5 Reasons Why Spreadsheets Are Still Sexy


I’ve lost count on the number of apps that have emerged to cover almost an endless array of possible tasks. I’m all for productivity so I never take a dig at a system trying to improve a persons output. That being said when you’re overwhelmed with information or data and you want it organised quickly with more than enough flexibility to manipulate it later then nothing beats a spreadsheet.

Outside of my core applications that I mostly use on mobile such as Evernote, Asana and those apps for health tracking day-to-day I still use spreadsheets for a stack of things. As an owner of a large quality management system within a pharmaceutical company it’s in my best interest, not to mention a requirement for compliance, to be on top of all key pieces of information that can impact the output of product quality or patient safety. In personal projects outside of my leadership role, for instance, this blog, personal finances, or even business I can always rely on my love affair with Excel to trend, gather, manipulate and interpret key pieces of information.

Here are 5 of my favourite reasons I still think spreadsheets are sexy and how you can use them too;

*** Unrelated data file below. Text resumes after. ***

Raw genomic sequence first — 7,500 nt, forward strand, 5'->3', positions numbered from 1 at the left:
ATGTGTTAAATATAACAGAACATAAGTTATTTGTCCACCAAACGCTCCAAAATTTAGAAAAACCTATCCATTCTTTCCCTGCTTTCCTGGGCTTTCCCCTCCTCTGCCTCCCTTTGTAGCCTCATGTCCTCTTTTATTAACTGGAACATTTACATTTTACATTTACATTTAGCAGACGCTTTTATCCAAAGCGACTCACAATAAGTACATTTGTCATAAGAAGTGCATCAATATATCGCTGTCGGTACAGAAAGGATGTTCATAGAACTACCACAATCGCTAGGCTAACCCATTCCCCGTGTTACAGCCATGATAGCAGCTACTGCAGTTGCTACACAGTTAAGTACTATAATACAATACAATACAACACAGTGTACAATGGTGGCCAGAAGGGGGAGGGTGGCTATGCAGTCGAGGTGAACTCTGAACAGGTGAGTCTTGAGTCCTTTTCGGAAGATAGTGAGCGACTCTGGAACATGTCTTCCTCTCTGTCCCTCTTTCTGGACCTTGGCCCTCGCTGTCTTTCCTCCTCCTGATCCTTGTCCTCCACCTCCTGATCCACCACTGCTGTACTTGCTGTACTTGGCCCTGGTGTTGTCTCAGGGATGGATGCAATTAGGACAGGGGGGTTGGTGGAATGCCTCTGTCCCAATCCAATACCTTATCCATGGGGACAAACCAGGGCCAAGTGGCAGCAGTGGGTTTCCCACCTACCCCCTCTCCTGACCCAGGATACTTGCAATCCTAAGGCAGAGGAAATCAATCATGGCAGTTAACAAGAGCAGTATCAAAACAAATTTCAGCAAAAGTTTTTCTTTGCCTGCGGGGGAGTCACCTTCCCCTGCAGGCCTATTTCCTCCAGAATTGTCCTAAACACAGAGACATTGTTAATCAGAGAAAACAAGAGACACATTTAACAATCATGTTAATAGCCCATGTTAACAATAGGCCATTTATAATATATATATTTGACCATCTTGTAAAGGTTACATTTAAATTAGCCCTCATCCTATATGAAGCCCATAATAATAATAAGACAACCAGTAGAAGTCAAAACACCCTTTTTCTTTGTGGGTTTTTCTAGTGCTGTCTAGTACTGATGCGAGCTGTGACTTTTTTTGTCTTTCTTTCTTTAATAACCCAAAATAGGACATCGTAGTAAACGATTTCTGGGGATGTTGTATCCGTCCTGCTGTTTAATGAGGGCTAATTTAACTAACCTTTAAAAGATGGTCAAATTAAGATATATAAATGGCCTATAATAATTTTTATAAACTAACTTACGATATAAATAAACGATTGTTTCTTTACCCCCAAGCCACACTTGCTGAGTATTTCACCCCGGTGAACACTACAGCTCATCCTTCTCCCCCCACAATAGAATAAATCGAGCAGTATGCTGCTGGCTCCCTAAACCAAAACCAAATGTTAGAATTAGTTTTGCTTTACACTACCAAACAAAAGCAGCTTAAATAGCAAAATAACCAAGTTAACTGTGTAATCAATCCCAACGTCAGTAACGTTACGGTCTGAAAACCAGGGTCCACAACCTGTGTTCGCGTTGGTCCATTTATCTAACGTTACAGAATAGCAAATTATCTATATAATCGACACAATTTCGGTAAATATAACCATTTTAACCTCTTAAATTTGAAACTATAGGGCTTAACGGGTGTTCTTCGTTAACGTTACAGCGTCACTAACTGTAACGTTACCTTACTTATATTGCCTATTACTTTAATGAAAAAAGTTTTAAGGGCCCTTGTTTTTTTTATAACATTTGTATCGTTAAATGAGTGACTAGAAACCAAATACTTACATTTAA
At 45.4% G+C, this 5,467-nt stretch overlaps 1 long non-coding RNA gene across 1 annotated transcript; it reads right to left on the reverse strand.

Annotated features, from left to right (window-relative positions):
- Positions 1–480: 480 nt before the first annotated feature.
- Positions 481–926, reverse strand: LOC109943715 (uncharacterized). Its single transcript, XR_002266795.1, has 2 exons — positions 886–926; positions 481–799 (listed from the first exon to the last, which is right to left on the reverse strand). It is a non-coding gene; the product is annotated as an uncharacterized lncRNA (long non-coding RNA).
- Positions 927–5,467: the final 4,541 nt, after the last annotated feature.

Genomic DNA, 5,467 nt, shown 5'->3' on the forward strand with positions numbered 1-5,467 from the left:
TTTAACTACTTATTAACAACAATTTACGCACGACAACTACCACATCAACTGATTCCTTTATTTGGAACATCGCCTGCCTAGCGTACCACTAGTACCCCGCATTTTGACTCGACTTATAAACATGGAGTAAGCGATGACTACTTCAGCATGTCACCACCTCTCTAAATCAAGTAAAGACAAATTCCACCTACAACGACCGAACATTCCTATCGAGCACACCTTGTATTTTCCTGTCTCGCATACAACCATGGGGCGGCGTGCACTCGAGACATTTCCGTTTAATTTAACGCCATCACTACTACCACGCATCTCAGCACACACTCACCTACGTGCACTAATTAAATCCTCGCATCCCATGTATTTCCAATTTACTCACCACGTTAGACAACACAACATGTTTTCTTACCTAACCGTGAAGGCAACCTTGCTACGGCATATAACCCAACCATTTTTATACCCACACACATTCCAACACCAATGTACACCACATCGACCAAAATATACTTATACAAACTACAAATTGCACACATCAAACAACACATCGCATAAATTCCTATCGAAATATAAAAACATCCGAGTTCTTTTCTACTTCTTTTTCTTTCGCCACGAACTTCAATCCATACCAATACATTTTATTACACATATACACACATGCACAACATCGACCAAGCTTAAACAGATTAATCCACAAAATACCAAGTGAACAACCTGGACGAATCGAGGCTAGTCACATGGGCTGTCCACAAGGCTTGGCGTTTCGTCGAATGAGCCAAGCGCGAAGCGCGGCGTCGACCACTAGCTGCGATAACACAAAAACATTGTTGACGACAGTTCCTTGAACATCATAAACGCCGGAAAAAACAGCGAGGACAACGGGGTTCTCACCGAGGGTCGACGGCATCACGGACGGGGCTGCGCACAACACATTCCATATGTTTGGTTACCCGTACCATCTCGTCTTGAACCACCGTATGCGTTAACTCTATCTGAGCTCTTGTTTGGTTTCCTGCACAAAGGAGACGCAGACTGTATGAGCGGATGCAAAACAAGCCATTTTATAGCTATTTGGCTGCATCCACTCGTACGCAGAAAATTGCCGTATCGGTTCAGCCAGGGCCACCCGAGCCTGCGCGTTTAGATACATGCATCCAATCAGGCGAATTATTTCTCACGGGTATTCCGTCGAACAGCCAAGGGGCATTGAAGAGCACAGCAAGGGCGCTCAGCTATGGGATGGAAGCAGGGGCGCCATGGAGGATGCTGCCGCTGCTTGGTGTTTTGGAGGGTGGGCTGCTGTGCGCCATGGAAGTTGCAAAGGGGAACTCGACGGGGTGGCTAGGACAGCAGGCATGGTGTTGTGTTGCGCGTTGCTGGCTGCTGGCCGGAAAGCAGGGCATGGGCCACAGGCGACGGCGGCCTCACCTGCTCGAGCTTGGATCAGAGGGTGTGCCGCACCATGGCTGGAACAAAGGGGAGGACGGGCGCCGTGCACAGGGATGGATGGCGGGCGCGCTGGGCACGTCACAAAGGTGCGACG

Versatile. Flexible. Transferrable. Most cloud based apps, CRMs and software packages that contain a “field” will allow existing data importation from an excel spreadsheet. This means if you have an existing excel spreadsheet of say, client contacts, member details, product details etc. it is quite likely you will be able to import them into a new system when the time comes. This is particularly useful for companies or businesses that have legacy systems and have been wanting to upgrade but are afraid they wont be able to keep all the data they have gathered over the years. Having also worked alongside my Father in his organisation as a Marketing and Branding Manager in none other than a Real Estate Company we have had to update with technology to keep up with the pace and management of an ever growing database of clients. It seems the harder you work the more clients you manage. Go figure right? A few years ago I had organised the transfer of an existing paper based system into a cloud package for contact management. With a bit of code my developer was able to populate all of our data into the new system relatively quickly. This means we now have access to the business from virtually anywhere at anytime.